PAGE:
In his review of Corrigan’s Mayfair in London, Matthew Norman devotes the first 285 words to a single hypothesis: The best professional cooks are, like Norman himself, portly:

Just as you can’t put too much faith in a bald barber or in a psychiatrist whose jacket does up from the back, so you cannot fully trust a professional cook with a Body Mass Index anywhere near whatever nonsense the powers that be classify as “normal”.

The premise is neither amusing nor original nor valid. A thick rim of fat might be a requirement for dart players, judging from last week’s World Darts Championship at Lakeside, but Heston Blumenthal, Joël RobuchonFerran Adrià, Alain Ducasse and Thomas Keller prove you don’t need a body like the Michelin man’s to gather his stars.

It is, however, useful for a chef to be a good eater.  The innovative and, yes, slender chef Jean-Georges Vongerichten told me he consumes each new dish in its entirely before approving it for his menu. Familiar with the laws of diminishing returns, Jean-Georges knows that if he likes the last morsel as much as the first, as was the case with his molten chocolate cake, he probably has a winner.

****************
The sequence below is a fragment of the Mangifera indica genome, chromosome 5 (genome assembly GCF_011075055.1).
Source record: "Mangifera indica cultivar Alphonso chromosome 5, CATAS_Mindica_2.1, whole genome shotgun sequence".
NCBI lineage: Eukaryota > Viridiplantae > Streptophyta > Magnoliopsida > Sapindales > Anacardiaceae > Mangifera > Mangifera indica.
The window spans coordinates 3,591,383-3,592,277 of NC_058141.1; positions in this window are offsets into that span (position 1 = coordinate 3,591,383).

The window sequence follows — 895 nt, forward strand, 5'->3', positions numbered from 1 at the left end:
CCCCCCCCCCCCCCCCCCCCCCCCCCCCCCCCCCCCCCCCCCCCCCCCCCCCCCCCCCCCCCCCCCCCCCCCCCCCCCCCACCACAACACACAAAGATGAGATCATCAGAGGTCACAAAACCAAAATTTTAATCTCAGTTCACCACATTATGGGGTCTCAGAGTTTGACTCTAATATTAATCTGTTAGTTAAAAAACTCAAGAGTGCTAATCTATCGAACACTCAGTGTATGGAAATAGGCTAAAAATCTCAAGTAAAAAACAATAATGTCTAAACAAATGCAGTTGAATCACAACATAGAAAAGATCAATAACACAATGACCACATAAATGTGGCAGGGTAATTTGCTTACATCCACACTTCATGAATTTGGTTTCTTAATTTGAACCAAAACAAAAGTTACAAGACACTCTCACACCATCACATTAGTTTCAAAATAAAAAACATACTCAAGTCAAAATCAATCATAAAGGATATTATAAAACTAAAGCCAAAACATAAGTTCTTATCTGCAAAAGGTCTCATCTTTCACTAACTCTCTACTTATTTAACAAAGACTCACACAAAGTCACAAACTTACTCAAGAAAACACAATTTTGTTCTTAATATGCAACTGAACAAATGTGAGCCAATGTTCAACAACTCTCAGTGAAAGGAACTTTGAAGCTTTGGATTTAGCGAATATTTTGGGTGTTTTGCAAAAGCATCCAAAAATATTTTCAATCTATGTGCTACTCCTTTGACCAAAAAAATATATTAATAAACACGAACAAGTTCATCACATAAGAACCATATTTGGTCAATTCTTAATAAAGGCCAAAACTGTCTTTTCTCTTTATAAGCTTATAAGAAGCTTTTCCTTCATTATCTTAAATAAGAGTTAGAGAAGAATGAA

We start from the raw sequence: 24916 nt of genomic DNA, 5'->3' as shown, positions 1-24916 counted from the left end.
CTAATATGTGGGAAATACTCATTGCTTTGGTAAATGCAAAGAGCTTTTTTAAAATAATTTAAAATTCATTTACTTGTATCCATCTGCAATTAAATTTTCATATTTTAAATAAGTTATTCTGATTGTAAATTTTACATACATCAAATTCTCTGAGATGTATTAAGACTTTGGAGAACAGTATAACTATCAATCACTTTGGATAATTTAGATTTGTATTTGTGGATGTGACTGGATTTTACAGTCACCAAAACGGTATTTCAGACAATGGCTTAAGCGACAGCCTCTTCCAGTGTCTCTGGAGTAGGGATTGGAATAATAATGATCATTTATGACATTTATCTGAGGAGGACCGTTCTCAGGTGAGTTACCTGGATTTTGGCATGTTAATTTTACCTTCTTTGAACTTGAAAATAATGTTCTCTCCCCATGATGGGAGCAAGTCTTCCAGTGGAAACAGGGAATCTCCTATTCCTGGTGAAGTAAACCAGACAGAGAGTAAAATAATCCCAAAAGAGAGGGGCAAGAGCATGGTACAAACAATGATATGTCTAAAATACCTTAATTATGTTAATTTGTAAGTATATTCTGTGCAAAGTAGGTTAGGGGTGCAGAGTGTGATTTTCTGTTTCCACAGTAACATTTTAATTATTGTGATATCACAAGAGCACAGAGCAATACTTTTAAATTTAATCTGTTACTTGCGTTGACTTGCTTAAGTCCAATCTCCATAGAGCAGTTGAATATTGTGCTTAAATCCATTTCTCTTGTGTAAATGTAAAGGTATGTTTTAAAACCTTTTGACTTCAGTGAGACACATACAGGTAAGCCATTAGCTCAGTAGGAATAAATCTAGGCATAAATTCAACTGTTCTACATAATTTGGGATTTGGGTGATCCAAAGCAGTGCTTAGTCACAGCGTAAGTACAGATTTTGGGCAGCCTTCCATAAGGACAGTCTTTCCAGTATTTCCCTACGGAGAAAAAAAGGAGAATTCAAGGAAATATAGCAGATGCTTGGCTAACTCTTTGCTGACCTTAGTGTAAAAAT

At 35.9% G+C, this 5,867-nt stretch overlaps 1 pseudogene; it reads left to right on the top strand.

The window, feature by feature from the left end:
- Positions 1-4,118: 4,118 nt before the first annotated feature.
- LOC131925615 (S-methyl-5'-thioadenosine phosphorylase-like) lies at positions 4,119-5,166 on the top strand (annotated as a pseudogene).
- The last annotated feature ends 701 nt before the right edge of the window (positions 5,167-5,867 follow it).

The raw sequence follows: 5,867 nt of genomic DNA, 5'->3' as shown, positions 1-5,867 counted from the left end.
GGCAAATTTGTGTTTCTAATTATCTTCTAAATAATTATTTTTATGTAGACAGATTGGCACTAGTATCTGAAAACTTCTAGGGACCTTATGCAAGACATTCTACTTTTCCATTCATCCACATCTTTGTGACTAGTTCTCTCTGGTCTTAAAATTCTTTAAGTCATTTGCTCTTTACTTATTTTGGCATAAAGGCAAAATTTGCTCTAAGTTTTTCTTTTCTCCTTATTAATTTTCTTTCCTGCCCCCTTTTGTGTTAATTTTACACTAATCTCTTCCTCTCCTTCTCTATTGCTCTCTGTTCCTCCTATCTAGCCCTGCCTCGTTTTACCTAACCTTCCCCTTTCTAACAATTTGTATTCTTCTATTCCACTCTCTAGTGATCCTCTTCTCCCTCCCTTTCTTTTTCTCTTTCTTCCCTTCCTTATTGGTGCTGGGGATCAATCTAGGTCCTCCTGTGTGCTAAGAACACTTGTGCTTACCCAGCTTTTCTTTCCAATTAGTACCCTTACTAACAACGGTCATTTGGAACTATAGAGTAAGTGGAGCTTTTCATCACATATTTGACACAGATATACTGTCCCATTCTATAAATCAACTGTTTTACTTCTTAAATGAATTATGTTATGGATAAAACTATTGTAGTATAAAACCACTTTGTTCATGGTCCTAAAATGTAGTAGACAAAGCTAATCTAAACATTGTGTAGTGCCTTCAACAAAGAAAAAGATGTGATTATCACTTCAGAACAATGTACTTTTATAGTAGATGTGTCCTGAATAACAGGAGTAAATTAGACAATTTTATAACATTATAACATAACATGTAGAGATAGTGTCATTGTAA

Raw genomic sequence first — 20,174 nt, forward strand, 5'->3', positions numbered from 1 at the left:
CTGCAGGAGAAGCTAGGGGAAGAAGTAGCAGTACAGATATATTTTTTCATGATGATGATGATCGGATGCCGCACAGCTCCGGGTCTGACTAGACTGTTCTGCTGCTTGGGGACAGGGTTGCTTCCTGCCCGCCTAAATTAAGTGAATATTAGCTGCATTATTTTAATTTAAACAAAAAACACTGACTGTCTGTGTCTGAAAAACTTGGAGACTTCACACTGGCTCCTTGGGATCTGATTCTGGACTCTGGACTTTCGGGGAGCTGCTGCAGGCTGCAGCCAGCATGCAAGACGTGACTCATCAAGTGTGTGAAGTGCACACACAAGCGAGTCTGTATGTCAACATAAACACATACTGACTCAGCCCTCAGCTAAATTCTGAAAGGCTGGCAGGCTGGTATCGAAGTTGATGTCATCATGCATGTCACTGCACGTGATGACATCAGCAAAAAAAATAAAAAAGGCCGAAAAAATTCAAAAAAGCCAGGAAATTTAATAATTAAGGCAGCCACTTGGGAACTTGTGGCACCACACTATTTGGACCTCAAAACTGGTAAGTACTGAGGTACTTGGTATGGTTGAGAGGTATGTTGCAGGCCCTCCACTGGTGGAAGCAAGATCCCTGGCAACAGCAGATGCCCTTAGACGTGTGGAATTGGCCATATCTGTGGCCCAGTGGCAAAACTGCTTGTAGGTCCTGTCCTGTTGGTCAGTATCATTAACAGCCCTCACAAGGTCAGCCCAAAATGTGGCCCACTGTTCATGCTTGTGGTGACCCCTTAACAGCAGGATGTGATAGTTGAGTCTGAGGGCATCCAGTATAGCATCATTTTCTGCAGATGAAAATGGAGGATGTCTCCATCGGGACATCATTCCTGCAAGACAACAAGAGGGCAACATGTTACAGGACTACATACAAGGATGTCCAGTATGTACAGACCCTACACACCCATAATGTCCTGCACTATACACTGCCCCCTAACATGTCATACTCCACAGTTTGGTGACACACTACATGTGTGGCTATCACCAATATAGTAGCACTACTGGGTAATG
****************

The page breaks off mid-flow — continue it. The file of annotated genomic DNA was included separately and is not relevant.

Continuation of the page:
It’s helpful for a food critic to be a good eater, too.  The more he eats the more he can tell as about the restaurant, the chef and the menu.  Yet at Corrigan’s Mayfair, Norman chose to share a single dessert with his companion.  What a time he chooses to go on a diet!  There are seven puds on the menu, yet Norman thinks sharing one is sufficient for him to write an informed restaurant review in a national quality daily newspaper.

Personally I would prefer my reviewers not share their desserts.  Better they should eat them from beginning to end, just like Jean-Georges. But if they insist on sharing desserts than I’d prefer they share five or six and tell us all about them.